Power from the South African sun


Janine Erasmus

South Africa’s allotment of sunshine outstrips that of most other countries, says Eskom. The national electricity supplier has decided that it’s time to put that sunny source of power to good use, and has launched a programme that will incentivise consumers to increase their use of solar power to heat water.

The solar radiation that South Africa receives, according to statistics, ranges from around 1450 kWh/m2 to about 1950 kWh/m2 per year (compared to Europe which on average receives 910kWh/m2 per year). This freely available resource is about to be tapped, as Eskom has stepped up its Demand Side Management (DSM) programme – one component of which is the solar water heating programme.

The current demand from the whole of South Africa is around 35 000 MW – a demand that often exceeds supply as Eskom battles to keep up. In recent weeks South Africans have been inconvenienced and enraged by a spate of planned power interruptions on a rolling basis that have plunged areas of the country into darkness, affecting traffic lights, restaurants, shops, and even hospitals.

In order to address this situation Eskom is currently refurbishing some of its older power stations which were taken out of service – it has also received the green light to build new power production capacity. However, as it takes years to build a power station Eskom is meanwhile promoting other viable alternatives for effective management of available power. One of these is DSM.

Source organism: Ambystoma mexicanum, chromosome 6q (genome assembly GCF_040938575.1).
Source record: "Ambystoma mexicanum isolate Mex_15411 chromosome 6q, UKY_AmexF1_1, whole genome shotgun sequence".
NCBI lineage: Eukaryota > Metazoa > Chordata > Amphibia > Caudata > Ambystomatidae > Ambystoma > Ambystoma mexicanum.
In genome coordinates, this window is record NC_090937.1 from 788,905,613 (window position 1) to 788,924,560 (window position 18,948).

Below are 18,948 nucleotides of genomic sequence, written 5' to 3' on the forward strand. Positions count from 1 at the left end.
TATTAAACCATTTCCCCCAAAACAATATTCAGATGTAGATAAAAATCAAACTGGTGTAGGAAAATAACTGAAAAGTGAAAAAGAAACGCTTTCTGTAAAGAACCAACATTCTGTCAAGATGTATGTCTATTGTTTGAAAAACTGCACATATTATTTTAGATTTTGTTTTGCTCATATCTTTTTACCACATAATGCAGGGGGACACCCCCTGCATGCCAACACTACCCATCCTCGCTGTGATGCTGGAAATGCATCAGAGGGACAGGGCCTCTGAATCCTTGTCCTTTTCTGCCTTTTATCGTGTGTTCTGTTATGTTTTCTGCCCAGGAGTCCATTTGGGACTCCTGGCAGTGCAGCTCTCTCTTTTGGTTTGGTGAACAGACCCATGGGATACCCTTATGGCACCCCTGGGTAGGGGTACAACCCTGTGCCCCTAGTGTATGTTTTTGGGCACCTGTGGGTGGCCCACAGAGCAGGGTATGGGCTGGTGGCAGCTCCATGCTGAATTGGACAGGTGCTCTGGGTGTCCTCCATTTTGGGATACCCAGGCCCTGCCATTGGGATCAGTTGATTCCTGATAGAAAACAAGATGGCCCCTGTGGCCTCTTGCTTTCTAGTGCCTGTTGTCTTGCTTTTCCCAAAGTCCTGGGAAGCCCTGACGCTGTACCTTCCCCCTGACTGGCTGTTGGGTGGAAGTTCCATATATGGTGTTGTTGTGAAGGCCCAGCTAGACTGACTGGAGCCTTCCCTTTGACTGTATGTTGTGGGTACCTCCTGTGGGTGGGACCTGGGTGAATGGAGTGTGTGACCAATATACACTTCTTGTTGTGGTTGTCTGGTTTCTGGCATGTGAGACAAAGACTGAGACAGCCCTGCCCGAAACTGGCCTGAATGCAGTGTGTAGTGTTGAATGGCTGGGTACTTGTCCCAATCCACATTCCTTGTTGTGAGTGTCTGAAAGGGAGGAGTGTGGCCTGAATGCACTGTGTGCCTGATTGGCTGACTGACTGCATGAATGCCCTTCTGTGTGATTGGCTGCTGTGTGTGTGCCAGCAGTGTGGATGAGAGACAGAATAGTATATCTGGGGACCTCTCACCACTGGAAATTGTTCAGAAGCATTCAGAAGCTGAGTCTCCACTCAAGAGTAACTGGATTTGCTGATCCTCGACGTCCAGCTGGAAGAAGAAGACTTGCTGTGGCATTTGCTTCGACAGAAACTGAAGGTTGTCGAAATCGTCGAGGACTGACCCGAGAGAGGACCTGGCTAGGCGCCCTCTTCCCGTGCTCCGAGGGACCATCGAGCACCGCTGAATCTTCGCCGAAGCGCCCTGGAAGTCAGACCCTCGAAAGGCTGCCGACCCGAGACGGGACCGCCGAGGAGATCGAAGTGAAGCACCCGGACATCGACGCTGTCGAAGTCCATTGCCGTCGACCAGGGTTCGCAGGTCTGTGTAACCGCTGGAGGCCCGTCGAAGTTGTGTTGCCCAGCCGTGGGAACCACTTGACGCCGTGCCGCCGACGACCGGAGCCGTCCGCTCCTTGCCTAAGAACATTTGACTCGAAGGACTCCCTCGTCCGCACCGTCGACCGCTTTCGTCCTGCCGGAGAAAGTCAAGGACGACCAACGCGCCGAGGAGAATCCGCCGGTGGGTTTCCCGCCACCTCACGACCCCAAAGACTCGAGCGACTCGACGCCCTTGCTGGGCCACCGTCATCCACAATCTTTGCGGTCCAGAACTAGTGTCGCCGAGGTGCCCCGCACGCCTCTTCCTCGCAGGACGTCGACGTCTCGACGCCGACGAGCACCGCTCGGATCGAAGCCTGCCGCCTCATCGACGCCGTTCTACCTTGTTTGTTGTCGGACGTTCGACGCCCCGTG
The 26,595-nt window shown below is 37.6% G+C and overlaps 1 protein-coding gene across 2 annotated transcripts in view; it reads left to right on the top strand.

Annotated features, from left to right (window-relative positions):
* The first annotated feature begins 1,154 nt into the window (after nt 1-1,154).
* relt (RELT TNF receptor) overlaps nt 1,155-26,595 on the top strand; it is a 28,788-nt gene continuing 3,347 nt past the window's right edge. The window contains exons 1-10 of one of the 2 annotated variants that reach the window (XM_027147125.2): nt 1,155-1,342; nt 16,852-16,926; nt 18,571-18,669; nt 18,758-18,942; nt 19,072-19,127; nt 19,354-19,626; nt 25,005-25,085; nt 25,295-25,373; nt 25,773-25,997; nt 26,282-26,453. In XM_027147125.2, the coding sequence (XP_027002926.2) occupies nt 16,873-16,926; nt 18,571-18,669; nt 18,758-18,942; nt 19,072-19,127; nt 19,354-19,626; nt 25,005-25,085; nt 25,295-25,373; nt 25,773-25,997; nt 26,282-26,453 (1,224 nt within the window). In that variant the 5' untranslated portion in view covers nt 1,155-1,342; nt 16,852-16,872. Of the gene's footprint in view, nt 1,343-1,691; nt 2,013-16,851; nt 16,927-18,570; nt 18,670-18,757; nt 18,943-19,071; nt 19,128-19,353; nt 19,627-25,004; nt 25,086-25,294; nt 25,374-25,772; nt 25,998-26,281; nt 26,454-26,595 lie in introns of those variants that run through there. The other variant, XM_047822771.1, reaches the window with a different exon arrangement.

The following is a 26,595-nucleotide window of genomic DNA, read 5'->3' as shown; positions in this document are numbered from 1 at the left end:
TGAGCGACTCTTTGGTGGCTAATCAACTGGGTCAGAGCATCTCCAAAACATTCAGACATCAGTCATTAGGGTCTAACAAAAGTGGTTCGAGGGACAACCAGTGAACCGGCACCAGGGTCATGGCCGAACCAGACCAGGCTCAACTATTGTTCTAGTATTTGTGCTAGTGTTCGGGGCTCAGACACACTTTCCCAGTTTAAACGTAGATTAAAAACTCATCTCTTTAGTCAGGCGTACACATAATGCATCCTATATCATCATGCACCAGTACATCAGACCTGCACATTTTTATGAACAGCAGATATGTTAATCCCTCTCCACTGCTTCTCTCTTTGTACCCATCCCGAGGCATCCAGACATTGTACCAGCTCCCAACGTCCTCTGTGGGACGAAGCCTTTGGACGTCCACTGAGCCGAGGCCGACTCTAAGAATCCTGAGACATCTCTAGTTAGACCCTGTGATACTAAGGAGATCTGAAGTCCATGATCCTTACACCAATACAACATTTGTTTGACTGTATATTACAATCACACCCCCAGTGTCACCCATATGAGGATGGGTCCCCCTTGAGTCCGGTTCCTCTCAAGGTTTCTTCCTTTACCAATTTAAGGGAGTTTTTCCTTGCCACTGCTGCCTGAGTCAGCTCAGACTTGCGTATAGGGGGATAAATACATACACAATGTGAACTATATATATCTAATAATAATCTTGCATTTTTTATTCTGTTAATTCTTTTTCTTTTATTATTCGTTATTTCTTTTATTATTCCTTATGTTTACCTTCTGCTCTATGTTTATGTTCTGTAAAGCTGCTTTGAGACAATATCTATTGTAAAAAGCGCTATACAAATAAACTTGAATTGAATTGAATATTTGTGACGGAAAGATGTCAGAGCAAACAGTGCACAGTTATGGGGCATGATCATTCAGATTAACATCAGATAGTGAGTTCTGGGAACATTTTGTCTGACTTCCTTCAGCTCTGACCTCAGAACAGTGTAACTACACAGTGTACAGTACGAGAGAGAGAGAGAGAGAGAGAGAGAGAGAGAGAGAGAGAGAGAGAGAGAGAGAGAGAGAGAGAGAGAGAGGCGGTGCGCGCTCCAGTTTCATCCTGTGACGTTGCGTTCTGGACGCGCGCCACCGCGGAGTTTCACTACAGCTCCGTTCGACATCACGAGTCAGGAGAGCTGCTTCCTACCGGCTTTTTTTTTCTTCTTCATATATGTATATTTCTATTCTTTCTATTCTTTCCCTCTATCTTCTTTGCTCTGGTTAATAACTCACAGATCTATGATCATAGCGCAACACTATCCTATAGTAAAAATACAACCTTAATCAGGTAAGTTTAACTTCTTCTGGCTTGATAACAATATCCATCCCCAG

The prime objective of DSM is efficient use of electricity. This is achieved by monitoring usage of electricity and encouraging consumers to modify their patterns of electricity usage, including the timing and level of electricity demand. If the demand for electricity is less during peak times, the supply will be more consistent. The DSM programme aims to save some 3 000 MW of electricity by 2012 and up to 8 000 MW by 2025.

Why solar power?

Many reasons have been mooted for the increased use of solar power. The main reasons are environmentally related, as solar power is clean power and does not negatively influence climate change or encourage global warming. Says Dr Steve Lennon, MD of Eskom’s resources and strategy division, “This will not only assist with the capacity situation, but will also reduce environmental impacts and take costs out of the economy.”

For homeowners, solar water heaters are cost effective and reliable. For homeowners in South Africa, with its abundance of sun, solar geysers are an extremely effective and reliable form of heating, especially in light of Eskom’s warning that South Africans could face power shortages for the next five years.

The goal of the solar water heating programme is to save, in both monetary and energy terms. Switching to solar power will enable consumers to decrease their reliance on coal- or nuclear-generated electricity, as their water will be heated by a renewable energy source (renewable energy is energy obtained from sources that are essentially inexhaustible, such as water, wind or the sun). Energy consultants say that water heating accounts for between 30 percent and 50 percent of household electricity consumption.

Consumers will also receive a discount directly from the supplier of the system – provided the product and supplier are registered with Eskom and a registered service provider performs the installation. Once the system is up and running and a certificate of compliance has been issued, the supplier can then claim back the discount from Eskom’s facilitating auditors as a rebate.